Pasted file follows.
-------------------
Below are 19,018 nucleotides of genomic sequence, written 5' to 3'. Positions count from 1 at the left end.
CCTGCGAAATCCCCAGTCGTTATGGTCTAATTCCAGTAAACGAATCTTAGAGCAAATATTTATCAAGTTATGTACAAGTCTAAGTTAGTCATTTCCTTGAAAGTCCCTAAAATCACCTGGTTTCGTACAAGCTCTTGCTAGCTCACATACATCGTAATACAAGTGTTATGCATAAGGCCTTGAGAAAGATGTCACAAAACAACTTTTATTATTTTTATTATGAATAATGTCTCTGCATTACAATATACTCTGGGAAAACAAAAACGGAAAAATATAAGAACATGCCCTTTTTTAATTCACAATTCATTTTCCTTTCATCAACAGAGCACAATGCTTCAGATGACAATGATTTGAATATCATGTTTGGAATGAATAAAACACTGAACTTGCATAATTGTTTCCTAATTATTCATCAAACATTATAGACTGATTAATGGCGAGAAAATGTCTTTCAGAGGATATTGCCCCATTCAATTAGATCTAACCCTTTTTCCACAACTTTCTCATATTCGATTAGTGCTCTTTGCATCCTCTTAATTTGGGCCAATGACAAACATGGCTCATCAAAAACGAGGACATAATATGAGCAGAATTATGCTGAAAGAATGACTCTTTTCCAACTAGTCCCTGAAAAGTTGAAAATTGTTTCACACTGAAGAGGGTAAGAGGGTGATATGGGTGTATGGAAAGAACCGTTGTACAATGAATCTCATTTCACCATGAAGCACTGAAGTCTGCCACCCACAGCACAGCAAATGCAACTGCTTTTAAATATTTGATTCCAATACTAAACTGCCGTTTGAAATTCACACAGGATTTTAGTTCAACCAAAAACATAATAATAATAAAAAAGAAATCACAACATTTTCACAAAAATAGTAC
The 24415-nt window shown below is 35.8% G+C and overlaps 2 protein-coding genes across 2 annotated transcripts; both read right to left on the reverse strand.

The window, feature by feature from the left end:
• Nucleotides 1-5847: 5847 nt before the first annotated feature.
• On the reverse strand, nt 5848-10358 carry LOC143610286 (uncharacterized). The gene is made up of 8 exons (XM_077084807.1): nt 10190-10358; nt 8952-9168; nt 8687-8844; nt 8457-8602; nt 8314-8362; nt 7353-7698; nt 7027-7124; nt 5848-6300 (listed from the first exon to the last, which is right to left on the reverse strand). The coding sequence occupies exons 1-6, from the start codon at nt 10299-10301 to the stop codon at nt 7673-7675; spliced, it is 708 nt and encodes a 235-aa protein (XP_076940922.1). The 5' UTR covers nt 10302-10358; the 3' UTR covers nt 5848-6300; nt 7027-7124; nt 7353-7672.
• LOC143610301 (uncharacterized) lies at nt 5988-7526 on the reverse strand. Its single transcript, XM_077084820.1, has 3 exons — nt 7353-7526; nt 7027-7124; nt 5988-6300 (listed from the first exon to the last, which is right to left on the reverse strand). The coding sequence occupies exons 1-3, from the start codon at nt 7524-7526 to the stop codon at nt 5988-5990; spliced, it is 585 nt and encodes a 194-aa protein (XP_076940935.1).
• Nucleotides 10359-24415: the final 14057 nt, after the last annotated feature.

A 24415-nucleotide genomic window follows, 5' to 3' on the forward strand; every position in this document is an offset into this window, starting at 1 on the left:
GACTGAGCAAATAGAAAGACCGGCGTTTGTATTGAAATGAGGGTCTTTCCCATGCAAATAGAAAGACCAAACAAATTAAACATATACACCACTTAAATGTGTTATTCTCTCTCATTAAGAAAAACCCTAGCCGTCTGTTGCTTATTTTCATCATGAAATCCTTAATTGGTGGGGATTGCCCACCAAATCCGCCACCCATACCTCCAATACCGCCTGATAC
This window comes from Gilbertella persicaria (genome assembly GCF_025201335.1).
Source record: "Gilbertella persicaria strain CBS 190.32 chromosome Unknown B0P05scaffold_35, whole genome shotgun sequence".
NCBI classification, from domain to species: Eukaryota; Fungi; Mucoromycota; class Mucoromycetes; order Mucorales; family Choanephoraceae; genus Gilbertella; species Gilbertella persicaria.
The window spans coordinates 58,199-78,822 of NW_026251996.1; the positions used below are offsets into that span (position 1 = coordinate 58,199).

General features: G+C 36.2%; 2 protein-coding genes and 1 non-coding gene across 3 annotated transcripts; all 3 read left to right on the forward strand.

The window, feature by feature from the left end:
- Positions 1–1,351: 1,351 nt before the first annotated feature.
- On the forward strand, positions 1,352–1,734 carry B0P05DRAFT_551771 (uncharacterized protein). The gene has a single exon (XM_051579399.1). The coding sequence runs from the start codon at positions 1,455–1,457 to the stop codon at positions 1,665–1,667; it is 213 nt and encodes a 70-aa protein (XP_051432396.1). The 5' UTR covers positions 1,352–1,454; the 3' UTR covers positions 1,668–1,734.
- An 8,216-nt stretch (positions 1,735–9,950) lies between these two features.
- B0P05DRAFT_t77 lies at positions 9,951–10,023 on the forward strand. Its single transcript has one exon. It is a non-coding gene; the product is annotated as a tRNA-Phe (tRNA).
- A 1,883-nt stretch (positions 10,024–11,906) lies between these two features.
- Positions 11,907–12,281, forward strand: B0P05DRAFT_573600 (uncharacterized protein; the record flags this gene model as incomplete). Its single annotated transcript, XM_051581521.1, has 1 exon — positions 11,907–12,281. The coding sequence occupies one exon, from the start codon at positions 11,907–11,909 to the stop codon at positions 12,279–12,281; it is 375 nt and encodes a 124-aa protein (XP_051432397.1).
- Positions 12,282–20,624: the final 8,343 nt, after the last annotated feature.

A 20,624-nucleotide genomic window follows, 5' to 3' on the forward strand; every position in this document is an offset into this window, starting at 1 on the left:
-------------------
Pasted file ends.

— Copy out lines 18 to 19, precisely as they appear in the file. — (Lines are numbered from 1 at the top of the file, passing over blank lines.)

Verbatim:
- On the forward strand, positions 1,352–1,734 carry B0P05DRAFT_551771 (uncharacterized protein). The gene has a single exon (XM_051579399.1). The coding sequence runs from the start codon at positions 1,455–1,457 to the stop codon at positions 1,665–1,667; it is 213 nt and encodes a 70-aa protein (XP_051432396.1). The 5' UTR covers positions 1,352–1,454; the 3' UTR covers positions 1,668–1,734.
- An 8,216-nt stretch (positions 1,735–9,950) lies between these two features.